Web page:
Lesley, as a fellow academic and mystery writer, congrats!
From the reviewer’s comments, it appears that you have pushed the traditional cozy boundaries a bit. I like that, and hope to see more in the series.
Looking forward to the book. I’ve worked in an academic library for years and have friends who have been both faculty and administrators. Should be interesting.
Am I correct in thinking that Fred has good taste in decorating? How does he communicate his preferences to you?
Fred seems to be very sanguine about the decorating issue. He has never commented on my choice of paint colors or on my furniture selection. However, when I rearranged the living room recently I think he was the one responsible for hiding a key part of my vacuum cleaner!
I enjoyed the bit of a biography as well as the review. After 40 years in education, 29 as a principal and working as an associate professor in teaching methodology several summers, I can appreciate the educational situations. (Even though I’m an administrator, I won’t take the killing off of the college president too harshly!) I’ll have to check it out. May the book do well and may the dragons watch over you…
Bumping off a faculty member should balance the murders out, don’t you think? thank you for your good wishes for the book.
I have pushed the cozy mystery borders, Susan, and I appreciate your applauding my sass in doing so. I’m creating a new cozy mystery category called “spicy cozy mystery”. I’m pretty sure that by trying to see both sides (administration and faculty) that I’ve offended both, but I’ve done it with a sense of humor.
Lesley, I’m faculty and have been a senior administrator (+ 5 years in Student Services). I’d like to think there are enough intelligent readers all across campus who will appreciate your work. As for those who might be offended, maybe we can add “how to laugh at ourselves” to the professional development schedule! Keep writing the spicy stuff!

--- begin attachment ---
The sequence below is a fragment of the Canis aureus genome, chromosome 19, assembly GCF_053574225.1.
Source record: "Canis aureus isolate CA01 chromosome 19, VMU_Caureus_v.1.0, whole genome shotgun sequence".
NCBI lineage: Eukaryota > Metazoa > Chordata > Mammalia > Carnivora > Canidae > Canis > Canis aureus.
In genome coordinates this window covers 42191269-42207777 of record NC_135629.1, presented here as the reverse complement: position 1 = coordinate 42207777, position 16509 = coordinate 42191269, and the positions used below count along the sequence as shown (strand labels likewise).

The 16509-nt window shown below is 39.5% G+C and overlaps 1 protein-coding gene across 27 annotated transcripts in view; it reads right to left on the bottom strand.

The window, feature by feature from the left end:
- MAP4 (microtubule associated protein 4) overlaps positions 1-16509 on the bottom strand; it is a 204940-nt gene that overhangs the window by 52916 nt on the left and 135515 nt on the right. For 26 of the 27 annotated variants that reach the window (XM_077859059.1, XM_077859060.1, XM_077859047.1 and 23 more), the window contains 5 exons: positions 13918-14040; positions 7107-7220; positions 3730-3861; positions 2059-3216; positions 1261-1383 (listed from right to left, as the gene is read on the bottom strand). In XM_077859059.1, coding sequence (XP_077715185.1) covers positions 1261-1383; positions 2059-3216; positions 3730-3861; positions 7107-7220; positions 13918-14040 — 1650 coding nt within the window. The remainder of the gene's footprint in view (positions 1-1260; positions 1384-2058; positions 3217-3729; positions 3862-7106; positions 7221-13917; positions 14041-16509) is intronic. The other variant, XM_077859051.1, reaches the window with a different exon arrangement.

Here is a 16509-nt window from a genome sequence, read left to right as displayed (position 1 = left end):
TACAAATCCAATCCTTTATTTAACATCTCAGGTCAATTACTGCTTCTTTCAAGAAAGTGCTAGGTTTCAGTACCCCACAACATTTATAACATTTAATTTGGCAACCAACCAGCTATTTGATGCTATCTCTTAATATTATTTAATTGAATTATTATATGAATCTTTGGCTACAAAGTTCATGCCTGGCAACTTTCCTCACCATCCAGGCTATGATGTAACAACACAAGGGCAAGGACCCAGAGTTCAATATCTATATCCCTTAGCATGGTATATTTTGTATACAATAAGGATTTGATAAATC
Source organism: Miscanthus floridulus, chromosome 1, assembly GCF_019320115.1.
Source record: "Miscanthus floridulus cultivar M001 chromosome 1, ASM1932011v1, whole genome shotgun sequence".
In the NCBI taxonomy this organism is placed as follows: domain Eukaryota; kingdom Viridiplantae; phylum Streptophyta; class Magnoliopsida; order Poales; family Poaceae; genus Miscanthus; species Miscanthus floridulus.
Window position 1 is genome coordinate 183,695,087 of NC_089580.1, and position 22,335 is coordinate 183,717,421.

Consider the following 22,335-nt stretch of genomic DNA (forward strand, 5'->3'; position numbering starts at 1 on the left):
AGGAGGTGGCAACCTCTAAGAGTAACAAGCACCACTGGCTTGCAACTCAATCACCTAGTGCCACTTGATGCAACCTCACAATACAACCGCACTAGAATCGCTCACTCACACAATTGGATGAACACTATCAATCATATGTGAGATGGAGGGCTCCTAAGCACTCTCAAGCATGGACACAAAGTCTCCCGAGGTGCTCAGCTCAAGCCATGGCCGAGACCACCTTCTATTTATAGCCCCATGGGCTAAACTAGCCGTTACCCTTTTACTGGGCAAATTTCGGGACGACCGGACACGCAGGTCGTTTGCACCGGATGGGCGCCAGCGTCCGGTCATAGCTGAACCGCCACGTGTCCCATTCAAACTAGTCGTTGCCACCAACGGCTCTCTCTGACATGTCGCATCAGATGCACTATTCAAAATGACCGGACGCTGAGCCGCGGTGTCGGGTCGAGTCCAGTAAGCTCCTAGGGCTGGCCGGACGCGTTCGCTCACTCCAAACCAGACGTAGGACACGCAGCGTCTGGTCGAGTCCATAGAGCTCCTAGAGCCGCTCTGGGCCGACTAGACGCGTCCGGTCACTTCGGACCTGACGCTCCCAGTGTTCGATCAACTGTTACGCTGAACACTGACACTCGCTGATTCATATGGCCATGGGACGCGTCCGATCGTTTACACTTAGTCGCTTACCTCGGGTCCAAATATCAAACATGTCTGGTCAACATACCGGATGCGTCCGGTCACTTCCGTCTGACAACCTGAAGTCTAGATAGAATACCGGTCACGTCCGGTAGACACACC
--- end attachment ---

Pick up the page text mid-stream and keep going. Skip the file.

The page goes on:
Good idea, Susan. I could come in to do a seminar on laughing at oneself and bring my book along as required reading. Those who didn’t find it funny would be required to do remedial work!
Would love to read this, thank you or the chance to win 🙂
I look forward to reading your new book, Murder Is Academic. Sounds great. When you spoke of touring the microbrewery, it reminded me of an incident from my childhood. My Brownie troop was touring the local Wonder Bread bakery. Their proofing room had huge vats of dough rising. Because of the huge amounts of carbon dioxide being given off, and the fact that I have asthma, I had to be taken out because I couldn’t breathe. I was gasping for air.
You certainly know what I’m talking about when I talk about all that carbon dioxide. Stay out of microbrewries with open fermenting tanks then!
Looks like another good book. Can’t wait to read.
Let me know what you think when you finish the book. Thanks for visting the blog.
You are the second psychologist, turned mystery writer, that I have heard of. Maureen Jennings is too, I believe. Thank you for the giveaway.
Thanks for the information about Maureen. I’m going to check out her books.
This sounds like a fun book to read.
I hope you find the book entertaining and fun. I’m planning to have Laura in yet another book soon, so the fun should continue. Taht book is entitled Failure is Fatal and should be out next year.
I enjoy mysteries in an academic setting. Hope to win this book so I can read it.
Thanks for the contest.
Comments are closed.